A World Without Managers

Greetings.  Many companies I work with express a clear desire to create "flatter" organizations that "empower" their employees and push decision-making down to the lowest possible level.  It is an admirable pursuit that is fraught with challenges and powerful opportunities.  On the plus side, it reduces the time required and cost of decisions and moves decision-making closer to where the action is.  It also has the potential to engage employees in new ways by giving them a much bigger stake in the success of the business.  This in turn should lead to greater innovation and initiative as employees seek to solve problems, create more value and connect more directly with their internal and external customers and partners in new and better ways.  

On the challenge side, it requires us to have the right cast of characters in place and to all be aligned around a set of values and operating principles that support our mutual success.  It requires us to let go, butt out and give people the freedom to be brilliant and also make mistakes.

So it should come as no surprise that even the best intentioned companies rarely end up being very flat.  That's why Gary Hamel's article titled "First Let's Fire all the Managers," in the latest issue of the Harvard Business Review should warrant your interest.  Because it profiles Morning Star, the world's leading processor of tomatoes, and a company where "no one has a boss," "employees negotiate responsibilities with their peers," "everyone can spend the company's money," "each employee is responsible for acquiring the tools needed to do his or her job," "there are no titles and no promotions," "compensation decisions are peer-based."  And where everybody creates, and reports to, their own personal mission statement.

A company in which 400 full-time employees generate $700 million in annual revenues.

And a company that will either excite you to the max or frighten you to death whenever you imagine the possibility of creating a flatter organization.


We win in business and in life when we unlock the genius in everyone. And when we figure out the right organizational structure to make it happen.


Intelligent, Innovative and Experienced

Greetings.  We all know that great leadership is essential to the success of any company or organization.  Skilled leaders set the tone, drive vision and strategy, build strong teams, engage and inspire employees at all levels, instill confidence in customers, keep an eye on the future, nurture innovation, take calculated risks, etc.  So it's often interesting to see how companies talk about, or write about, their leaders.  Case in point, a fast-growing company named comScore which has, in a few short years, created a very successful niche in the world of digital media as a leading provider of "marketing intelligence solutions that enable its customers to understand, measure, leverage, and profit from the web and mobile technologies."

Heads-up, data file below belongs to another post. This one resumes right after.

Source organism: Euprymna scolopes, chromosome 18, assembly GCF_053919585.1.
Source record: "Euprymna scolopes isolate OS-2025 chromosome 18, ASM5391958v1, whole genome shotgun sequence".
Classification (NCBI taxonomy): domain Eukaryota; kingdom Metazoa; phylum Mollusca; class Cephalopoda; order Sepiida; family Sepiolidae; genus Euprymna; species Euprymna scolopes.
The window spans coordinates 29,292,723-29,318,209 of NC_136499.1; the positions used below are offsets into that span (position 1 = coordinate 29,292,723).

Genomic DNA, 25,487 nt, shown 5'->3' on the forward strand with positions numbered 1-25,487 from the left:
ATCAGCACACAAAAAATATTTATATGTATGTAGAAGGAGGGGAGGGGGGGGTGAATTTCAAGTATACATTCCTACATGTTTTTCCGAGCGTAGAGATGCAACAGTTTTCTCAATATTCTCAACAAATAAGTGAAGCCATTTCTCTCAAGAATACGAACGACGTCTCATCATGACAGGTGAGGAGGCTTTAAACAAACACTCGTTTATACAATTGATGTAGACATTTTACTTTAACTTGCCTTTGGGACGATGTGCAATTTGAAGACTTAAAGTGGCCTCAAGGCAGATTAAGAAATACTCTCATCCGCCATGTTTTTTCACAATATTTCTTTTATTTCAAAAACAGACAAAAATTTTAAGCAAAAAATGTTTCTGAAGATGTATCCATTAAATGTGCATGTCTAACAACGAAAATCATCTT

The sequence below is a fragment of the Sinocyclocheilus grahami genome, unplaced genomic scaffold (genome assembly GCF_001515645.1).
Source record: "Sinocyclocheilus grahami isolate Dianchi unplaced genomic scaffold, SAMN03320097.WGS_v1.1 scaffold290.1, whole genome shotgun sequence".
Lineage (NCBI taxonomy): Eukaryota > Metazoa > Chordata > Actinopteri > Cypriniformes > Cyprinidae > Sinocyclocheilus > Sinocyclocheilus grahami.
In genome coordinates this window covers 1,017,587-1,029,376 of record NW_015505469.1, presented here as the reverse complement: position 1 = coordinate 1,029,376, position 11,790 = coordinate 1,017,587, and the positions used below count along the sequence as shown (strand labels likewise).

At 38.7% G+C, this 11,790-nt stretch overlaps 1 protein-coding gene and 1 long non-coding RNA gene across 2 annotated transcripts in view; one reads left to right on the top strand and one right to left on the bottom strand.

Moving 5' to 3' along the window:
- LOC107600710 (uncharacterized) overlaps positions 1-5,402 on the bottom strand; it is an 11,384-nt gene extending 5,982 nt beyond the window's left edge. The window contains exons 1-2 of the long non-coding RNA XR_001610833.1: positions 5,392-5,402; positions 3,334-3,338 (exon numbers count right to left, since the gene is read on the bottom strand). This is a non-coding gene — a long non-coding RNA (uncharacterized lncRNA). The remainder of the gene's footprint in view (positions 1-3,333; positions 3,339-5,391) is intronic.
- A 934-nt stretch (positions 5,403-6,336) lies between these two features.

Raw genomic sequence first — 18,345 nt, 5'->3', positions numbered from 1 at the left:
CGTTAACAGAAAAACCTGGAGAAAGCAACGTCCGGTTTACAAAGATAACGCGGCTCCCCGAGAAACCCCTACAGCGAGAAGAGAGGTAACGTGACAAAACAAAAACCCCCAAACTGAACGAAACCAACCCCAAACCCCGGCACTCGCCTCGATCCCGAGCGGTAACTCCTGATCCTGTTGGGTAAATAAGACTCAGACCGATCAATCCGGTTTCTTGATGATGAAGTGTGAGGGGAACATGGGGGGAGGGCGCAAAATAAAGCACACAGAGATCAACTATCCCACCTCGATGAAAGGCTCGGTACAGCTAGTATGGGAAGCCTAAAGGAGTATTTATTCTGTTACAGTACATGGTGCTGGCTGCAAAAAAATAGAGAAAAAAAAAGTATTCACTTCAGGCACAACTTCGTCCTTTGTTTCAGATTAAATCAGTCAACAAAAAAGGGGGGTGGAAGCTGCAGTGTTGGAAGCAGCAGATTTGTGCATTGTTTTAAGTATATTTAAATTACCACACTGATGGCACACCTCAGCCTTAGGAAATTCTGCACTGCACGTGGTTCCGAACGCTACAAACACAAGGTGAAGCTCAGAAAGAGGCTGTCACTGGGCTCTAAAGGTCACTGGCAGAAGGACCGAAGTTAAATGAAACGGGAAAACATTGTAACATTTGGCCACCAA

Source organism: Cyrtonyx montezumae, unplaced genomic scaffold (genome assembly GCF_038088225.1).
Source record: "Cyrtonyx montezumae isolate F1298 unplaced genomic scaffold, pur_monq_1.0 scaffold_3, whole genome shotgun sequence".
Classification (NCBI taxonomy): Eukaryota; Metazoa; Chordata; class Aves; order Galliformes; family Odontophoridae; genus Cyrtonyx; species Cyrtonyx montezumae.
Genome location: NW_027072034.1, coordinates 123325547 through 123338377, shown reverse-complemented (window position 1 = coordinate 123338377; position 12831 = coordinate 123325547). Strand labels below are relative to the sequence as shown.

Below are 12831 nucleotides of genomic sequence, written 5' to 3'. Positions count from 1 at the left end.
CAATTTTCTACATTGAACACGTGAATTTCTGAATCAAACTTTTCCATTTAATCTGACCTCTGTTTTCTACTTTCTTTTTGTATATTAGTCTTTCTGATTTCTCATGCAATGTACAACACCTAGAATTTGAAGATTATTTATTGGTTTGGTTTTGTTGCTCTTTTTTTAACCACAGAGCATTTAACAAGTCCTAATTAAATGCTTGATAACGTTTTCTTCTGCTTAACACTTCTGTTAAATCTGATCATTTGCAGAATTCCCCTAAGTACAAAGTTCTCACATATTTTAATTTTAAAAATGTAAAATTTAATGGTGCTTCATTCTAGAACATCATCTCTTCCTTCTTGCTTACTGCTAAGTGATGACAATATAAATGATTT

And here are the exact words that caught my attention:

"comScore has attracted a team of intelligent, innovative and experienced individuals who share a strong desire to achieve goals that have never been accomplished before."

Followed by a set of very impressive resumes for the company's executive team…

It certainly sounds impressive!  After all, wouldn't any customer want to work with a business that is led by "intelligent, innovative and experienced individuals?"  It sure beats working with one led by people who are "clueless, behind the times, and have no relevant experience."  Though I'm a bit little less certain that I would want to work with a company that is focused on "achieving goals that have never been accomplished before."  Unless, of course, there is a direct correlation between those goals and the key results I need to achieve.  Still, comScore's bold statement raises the value of leadership as a marketing and sales strategy.  And that is a very important idea, because we often base decisions about who to do business with on the technical power of competing products, services and solutions.  Or on cost and operational efficiency.  Or on the nature of the customer experience.  Or a combination of the three, depending on our needs and budget.  And that makes sense.  But doesn't world-class leadership trump them all?  Because it is the best bet in assuring that our real needs as a customer will be understood and met.

We win in business and in life when we appreciate the real value of leadership as the glue that connects the needs of our customers with the talents and potential of our organization.